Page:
Circles of Life

Were we led all this way for Birth or Death?  There was a birth certainly.  We had evidence and no doubt.  I had seen birth and death, but had thought they were different.

T.S. Eliot (Journey of the Magi)

When we were younger, in our twenties, with all of life ahead of us, weddings came up frequently among our friends and acquaintances.  Never a summer went by without at least one or two to celebrate.  A few years later, everyone was having babies, and there were showers and christenings to participate in.  As offspring of older parents, we both began dealing with the loss of our parents soon than most of our acquaintances, both through old age and illness, but it wasn’t long before cousins and friends began grieving such losses themselves.  The last few years has been a plateau with hardly any of these life passages, but suddenly we seem to be back on this particular circle – a colleague lost her daughter last week to an anaphylactic reaction which was too strong for her epi-pen.  An old friend of my father’s passed away last weekend, after a few years of increasing ill health.  On the other hand, a friend of my daughter’s is getting married next week.  Another colleague is about to go off on maternity leave.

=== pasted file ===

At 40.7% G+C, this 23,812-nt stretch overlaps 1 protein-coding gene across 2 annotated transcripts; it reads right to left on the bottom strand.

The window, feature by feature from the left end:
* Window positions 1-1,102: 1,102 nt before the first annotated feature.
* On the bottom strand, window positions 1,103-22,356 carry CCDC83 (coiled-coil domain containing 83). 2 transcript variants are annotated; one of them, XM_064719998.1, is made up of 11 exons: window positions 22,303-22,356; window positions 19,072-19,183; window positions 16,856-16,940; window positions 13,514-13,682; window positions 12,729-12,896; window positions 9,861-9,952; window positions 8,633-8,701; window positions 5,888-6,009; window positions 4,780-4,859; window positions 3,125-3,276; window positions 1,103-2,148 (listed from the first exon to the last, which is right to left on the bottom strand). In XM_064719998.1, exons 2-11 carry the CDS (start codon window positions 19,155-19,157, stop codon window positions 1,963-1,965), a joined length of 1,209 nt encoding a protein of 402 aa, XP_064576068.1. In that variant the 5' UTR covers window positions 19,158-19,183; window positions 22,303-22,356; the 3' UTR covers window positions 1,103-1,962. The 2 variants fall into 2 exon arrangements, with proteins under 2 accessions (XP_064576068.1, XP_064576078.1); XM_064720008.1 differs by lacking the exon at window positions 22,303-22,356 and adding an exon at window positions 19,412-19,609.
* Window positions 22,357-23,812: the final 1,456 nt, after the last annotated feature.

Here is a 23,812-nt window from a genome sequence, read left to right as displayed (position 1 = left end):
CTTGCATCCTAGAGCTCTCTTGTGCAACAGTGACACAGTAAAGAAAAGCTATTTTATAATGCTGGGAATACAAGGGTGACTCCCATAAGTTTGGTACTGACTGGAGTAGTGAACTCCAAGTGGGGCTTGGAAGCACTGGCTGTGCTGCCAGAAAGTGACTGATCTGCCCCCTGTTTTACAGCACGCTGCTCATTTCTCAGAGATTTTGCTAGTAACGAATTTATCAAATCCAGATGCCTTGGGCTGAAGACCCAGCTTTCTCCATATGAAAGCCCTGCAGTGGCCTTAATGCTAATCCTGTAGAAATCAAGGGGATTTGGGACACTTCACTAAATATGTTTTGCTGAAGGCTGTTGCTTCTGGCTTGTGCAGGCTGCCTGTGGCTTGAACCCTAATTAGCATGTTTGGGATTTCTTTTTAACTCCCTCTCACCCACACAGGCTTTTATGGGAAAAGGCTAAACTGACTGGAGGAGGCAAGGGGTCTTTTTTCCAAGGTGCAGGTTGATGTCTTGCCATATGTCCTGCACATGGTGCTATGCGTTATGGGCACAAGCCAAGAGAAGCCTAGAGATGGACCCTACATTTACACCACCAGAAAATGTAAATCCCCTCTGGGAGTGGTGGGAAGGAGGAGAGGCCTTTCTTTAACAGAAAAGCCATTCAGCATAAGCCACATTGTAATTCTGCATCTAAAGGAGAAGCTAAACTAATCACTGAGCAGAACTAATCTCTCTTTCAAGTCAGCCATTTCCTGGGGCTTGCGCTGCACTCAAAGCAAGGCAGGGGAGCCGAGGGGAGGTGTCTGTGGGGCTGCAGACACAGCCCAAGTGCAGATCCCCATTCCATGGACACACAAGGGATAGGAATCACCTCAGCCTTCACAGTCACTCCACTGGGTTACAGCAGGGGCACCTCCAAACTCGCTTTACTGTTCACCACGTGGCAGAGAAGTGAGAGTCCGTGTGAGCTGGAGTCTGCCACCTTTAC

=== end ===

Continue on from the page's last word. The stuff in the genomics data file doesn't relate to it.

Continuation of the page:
Yesterday, my plans to work in the vegetable garden, getting caught up on weeding, transplanting etc were abruptly put on hold when Lifeline called me to say that my neighbour’s alert button had been activated, and he wasn’t responding to their call, would I please go and check.  This happened a month ago, and turned out to be a false alarm – he’d knocked his bracelet while working in his greenhouse, and never realized it (he’s very deaf).  So I wasn’t initially concerned.  However, long story short, this time was different.  When we eventually got in (we have a spare key), we found him on the floor of his bedroom where he’d been since the night before. His wife is away visiting grandkids, so he was on his own.  He was OK, but we called the paramedics anyway – at 94, with brittle joints, it seemed risky to let him move and he was complaining of pain in his shoulder.  Poor guy – he was furious that his body was letting him down like this, but he was telling me that his body is wearing out after a life of hard knocks.  And in the same breath, he’s telling me how many grandkids, and great grandkids they have, and his pride comes through loud and clear.